According to the World Bank, Lebanon is seeing an economic and financial disaster of historic proportions rarely seen since the mid-19th century. Most Lebanese today are newly poor, money is worthless and electricity, food, medicine, and water are all scarce commodities. It still has no real government as rival corrupt politicians struggle for position, divvying up the crumbs of power, while the ultimate arbiter and hegemon, the terrorist group Hizbullah, looks on.
The best-case scenario seems to be that a coalition government will be formed soon, likely with former prime minister Saad Hariri, that will be able to turn the spigots of foreign aid back on. A few billion in hard currency from the West and some Arab states would then supposedly stabilize Lebanon – prop up the currency, promote good governance, and implement some reforms – and at least prevent it from collapsing further. Elections would then be held in 2022. That seems to be the theory. And this rosy scenario is supposed to unfurl while Hizbullah still remains in ultimate control and the same politicians that oversaw the Lebanese debacle in the first place remain on top.
A more likely worst-case scenario would be continued economic collapse, further delaying government formation intended to delay May 2022 parliamentary elections so that the same crowd can stay in power even longer. A collapse that leads to the implosion of remaining institutions and low-grade gang warfare. While someone like the despised presidential son-in-law Gibran Bassil, a key Hizbullah ally, maneuvers in the rubble to gain the presidency in October 2022. With maybe another Hizbullah war against Israel thrown in, following the conclusion of a new American-Iranian nuclear deal.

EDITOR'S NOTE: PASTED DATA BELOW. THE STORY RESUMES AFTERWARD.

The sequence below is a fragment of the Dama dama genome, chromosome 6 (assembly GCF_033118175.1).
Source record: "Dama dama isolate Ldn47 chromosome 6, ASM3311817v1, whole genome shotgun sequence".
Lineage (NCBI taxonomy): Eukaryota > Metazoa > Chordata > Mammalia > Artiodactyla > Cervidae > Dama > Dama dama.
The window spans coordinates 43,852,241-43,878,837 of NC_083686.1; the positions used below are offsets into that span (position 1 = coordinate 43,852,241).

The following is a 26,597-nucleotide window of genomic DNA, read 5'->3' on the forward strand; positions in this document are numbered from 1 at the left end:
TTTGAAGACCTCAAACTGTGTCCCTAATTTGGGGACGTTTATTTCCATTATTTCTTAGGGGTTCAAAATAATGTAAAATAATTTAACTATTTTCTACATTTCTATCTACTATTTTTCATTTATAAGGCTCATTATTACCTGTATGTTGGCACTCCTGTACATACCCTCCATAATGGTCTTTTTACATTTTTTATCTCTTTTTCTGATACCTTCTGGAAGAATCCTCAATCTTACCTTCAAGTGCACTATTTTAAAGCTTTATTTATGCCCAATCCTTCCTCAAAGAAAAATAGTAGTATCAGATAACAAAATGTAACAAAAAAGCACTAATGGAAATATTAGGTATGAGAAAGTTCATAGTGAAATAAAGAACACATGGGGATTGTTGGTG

It does look like Lebanon will need a miracle to survive so it is then quite timely that Pope Francis will be meeting with Lebanese Christian religious leaders at the Vatican on July 1. This is a message of support to Lebanon and particularly to the Lebanese Maronite Catholic Patriarch Bechara Butros Al-Rahi who has chided politicians for failing to form a government, openly criticized Hizbullah, and urged that Lebanon pursue a policy of active neutrality, distancing itself from regional conflicts.
The Lebanese need and deserve some basis for hope for what looks like a grim future. Some in the Lebanese diaspora, especially Christians, place their hopes in calling for federalism, dividing the country into smaller, decentralized political entities. They are not wrong in that decentralized entities closer to the people, responding to local realities, would be a boon not just for Lebanon but for many states in the region. However, the trend in the region has and continues to be towards the centralization of power and those that hold such power jealously guard it. The idea that those who centralize power today in Lebanon would willingly surrender it is ludicrous.
The concept of devolution of powers, of divisions into smaller entities is also, of course, anathema in the contemporary Middle East, built as it is on centralizing ideologies centered on Arabism, or on Turkish and Iranian nationalism. Division is what the Western imperialists are supposed to have done as, indeed, Lebanon itself was seen by Arab nationalists as an artificial construct created by France for the Maronites.
The Lebanese disaster has, perhaps, had a few incidental benefits for Lebanese along with so much suffering. Certainly, many cherished political and economic illusions have been punctured. The fantasy that Lebanon could flourish on the basis of a political and economic Ponzi scheme has been unmasked. The hope that you can somehow develop stability, a state, and an economy without true sovereignty has been shown to be illusory. How can you do so when a political-military entity immune from any real accountability can plunge you into war or crisis at any moment? Lebanon's "resistance state" has been very costly, especially for the Lebanese. There was a rare chance for a real change in 2005, but this was effectively buried by Hizbullah in collaboration with Michel Aoun.